Pilot Light: Lawmakers Override Veto
In a special Wednesday session, North Carolina legislators handily voted to override Gov. Mike Easley's veto of a bill easing boat towing restrictions.
Sen. Harris Blake and Rep. Joe Boylan, Moore County's state legislators, joined the majority in voting to override the veto and stick with the law passed in the 2008 session.
"I never saw it as a bad bill," Blake said Thursday morning. "There's really not all that much to it."
Boylan said, "I don't know why the governor chose to veto this law. There are very few incidences of accidents involving large boats being towed on highways."
Boylan said that over-size trucks, such as those hauling double-wide mobile homes, are traveling North Carolina highways all the time and, in his opinion, present a greater danger. He said many other large vehicles and trailers are using secondary roads that pose more serious danger to motorists.
HISTORY -- The Wednesday vote made history in North Carolina, because it was the first time the General Assembly has voted to override the governor's veto.
Easley is the first governor to exercise veto power.
Blake said the bill received "a lot of debate" in a couple of committees of which he is a member.
"I just didn't see anything wrong with the bill," Blake said.
Boylan likened enforcement of the state towing law to the golf cart law in Pinehurst, where an existing law was suddenly being strictly enforced after a period of lax attention to the issue.
Blake said the large boats are allowed on highways in Georgia, South Carolina and Virginia, but North Carolina law enforcement officers were stopping drivers and giving them tickets. Many of the boats were being hauled into the state to attend fishing and other tournaments at the coast, and the old law was giving North Carolina a bad name, he said.
Boylan added that the law was bad for tourism and bad for the economy but did not contribute much to the cause of highway safety.
House Bill 5712 eases the boat towing restrictions by allowing boats as much as 10 feet wide to be towed without a permit. It also allows watercraft as much as nine and a half feet wide to be towed at night.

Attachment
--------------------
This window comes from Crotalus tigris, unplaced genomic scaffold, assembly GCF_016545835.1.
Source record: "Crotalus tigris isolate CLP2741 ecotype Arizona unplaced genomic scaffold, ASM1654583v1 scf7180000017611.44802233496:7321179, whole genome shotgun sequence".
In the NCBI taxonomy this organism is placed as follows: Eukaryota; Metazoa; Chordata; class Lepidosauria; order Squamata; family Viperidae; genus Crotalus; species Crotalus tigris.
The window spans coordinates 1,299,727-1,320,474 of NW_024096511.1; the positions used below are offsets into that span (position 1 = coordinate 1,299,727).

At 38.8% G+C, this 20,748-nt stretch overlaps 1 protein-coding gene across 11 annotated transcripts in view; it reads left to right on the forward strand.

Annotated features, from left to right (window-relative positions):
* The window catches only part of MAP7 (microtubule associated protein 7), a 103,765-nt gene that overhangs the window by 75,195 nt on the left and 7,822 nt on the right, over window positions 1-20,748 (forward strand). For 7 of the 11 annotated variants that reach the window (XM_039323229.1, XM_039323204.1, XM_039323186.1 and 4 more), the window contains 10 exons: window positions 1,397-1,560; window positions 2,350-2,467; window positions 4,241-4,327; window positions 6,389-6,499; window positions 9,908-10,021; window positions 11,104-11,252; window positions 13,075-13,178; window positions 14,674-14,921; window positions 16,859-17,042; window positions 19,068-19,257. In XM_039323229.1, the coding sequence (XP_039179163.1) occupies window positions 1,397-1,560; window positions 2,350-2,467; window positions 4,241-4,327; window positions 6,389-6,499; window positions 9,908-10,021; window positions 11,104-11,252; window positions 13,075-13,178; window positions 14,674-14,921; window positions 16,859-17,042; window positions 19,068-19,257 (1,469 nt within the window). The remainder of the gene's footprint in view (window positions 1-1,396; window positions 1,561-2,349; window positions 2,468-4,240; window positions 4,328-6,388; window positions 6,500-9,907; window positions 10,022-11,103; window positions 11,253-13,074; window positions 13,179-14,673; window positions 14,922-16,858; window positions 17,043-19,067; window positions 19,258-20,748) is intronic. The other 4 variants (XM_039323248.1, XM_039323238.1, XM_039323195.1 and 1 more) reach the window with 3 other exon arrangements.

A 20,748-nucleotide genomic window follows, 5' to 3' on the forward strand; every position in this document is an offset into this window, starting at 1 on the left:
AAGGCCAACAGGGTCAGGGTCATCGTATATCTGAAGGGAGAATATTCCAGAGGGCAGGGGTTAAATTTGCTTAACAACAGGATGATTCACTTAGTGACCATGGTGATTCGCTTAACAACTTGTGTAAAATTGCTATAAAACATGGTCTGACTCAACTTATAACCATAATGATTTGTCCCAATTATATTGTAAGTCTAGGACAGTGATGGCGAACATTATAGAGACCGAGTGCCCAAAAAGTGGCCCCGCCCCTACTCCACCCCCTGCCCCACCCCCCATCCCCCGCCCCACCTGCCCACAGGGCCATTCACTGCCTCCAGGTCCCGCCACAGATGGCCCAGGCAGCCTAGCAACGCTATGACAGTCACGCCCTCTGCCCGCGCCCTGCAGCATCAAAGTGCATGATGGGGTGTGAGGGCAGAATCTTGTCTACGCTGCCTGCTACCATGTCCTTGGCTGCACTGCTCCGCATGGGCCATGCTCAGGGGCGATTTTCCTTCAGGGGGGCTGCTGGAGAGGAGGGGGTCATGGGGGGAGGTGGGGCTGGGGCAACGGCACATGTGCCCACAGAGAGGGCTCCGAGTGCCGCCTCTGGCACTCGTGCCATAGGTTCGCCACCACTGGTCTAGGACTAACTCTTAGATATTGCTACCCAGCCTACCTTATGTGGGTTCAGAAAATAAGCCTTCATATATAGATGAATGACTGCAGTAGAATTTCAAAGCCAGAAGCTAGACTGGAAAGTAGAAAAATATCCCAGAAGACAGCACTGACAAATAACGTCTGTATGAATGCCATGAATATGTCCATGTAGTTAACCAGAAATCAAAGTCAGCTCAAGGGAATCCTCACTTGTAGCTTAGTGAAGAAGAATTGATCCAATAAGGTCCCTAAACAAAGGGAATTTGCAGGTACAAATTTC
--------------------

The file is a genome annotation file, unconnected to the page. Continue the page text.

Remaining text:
HACKNEY -- House Speaker Joe Hackney was attending the Democratic National Convention in Denver and had to fly back to Raleigh to preside for the special session of the legislature.
Hackney, whose home is in Orange County, serves a district that includes one and a half precincts in Moore County.
Although he came back to preside for the session, a number of legislators did not attend the special called session. Ten or more members of each chamber were missing for roll call Wednesday morning.
The official vote in the Senate was unanimous, 39 to 0, although Sen. Ed Jones of Halifax County did vote against overriding the veto. However, his vote was paired with another senator's pro vote, meaning that the opposing votes canceled each other out and the total came out even. Blake said Jones is a retired major with the State Highway Patrol and probably supported the veto because of his law enforcement background.
The vote in the House was 95 to 8 to override the veto. Opposition to the veto was bipartisan. Blake and Boylan are Republicans.
COBLE -- Congressman Howard Coble addressed the Greensboro Republican Women's Group Tuesday and met with the News & Record editorial board in Greensboro that afternoon.
Coble, a Republican representing the 6th District, met with constituents with appointments in his Asheboro office Wednesday morning, then toured the McDowell Lumber Co. and the new USDA Service Center, both in Asheboro.
Congress is on its late summer break.
Contact Florence Gilkeson at 947-4962 or by e-mail at email@example.com.
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